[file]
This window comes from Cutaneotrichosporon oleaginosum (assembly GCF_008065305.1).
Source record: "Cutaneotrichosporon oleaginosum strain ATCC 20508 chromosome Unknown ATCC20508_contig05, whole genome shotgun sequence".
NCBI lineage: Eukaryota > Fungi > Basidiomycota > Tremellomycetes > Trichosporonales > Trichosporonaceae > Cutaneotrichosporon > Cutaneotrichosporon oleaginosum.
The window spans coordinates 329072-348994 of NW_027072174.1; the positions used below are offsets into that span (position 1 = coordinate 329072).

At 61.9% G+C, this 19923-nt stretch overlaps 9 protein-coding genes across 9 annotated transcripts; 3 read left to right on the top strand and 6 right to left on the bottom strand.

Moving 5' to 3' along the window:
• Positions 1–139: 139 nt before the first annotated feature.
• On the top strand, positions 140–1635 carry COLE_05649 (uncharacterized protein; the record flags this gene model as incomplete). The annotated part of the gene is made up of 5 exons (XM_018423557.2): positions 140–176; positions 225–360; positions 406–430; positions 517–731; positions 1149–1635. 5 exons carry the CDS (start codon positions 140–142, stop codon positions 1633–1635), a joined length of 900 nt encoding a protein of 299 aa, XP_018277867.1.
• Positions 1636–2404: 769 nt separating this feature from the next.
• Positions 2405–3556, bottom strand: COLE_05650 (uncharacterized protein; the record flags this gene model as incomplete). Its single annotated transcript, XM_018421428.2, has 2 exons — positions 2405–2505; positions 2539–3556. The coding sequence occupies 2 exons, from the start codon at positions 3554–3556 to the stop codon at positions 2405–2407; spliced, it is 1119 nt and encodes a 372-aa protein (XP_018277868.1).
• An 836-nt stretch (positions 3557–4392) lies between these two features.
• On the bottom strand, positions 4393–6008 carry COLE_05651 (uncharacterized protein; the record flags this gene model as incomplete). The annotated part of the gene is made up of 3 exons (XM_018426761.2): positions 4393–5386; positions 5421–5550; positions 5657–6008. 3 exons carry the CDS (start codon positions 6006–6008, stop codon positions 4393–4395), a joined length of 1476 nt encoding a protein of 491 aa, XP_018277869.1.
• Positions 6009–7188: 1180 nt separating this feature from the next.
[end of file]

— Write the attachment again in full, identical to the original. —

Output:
This window comes from Cutaneotrichosporon oleaginosum (assembly GCF_008065305.1).
Source record: "Cutaneotrichosporon oleaginosum strain ATCC 20508 chromosome Unknown ATCC20508_contig05, whole genome shotgun sequence".
NCBI lineage: Eukaryota > Fungi > Basidiomycota > Tremellomycetes > Trichosporonales > Trichosporonaceae > Cutaneotrichosporon > Cutaneotrichosporon oleaginosum.
The window spans coordinates 329072-348994 of NW_027072174.1; the positions used below are offsets into that span (position 1 = coordinate 329072).

At 61.9% G+C, this 19923-nt stretch overlaps 9 protein-coding genes across 9 annotated transcripts; 3 read left to right on the top strand and 6 right to left on the bottom strand.

Moving 5' to 3' along the window:
• Positions 1–139: 139 nt before the first annotated feature.
• On the top strand, positions 140–1635 carry COLE_05649 (uncharacterized protein; the record flags this gene model as incomplete). The annotated part of the gene is made up of 5 exons (XM_018423557.2): positions 140–176; positions 225–360; positions 406–430; positions 517–731; positions 1149–1635. 5 exons carry the CDS (start codon positions 140–142, stop codon positions 1633–1635), a joined length of 900 nt encoding a protein of 299 aa, XP_018277867.1.
• Positions 1636–2404: 769 nt separating this feature from the next.
• Positions 2405–3556, bottom strand: COLE_05650 (uncharacterized protein; the record flags this gene model as incomplete). Its single annotated transcript, XM_018421428.2, has 2 exons — positions 2405–2505; positions 2539–3556. The coding sequence occupies 2 exons, from the start codon at positions 3554–3556 to the stop codon at positions 2405–2407; spliced, it is 1119 nt and encodes a 372-aa protein (XP_018277868.1).
• An 836-nt stretch (positions 3557–4392) lies between these two features.
• On the bottom strand, positions 4393–6008 carry COLE_05651 (uncharacterized protein; the record flags this gene model as incomplete). The annotated part of the gene is made up of 3 exons (XM_018426761.2): positions 4393–5386; positions 5421–5550; positions 5657–6008. 3 exons carry the CDS (start codon positions 6006–6008, stop codon positions 4393–4395), a joined length of 1476 nt encoding a protein of 491 aa, XP_018277869.1.
• Positions 6009–7188: 1180 nt separating this feature from the next.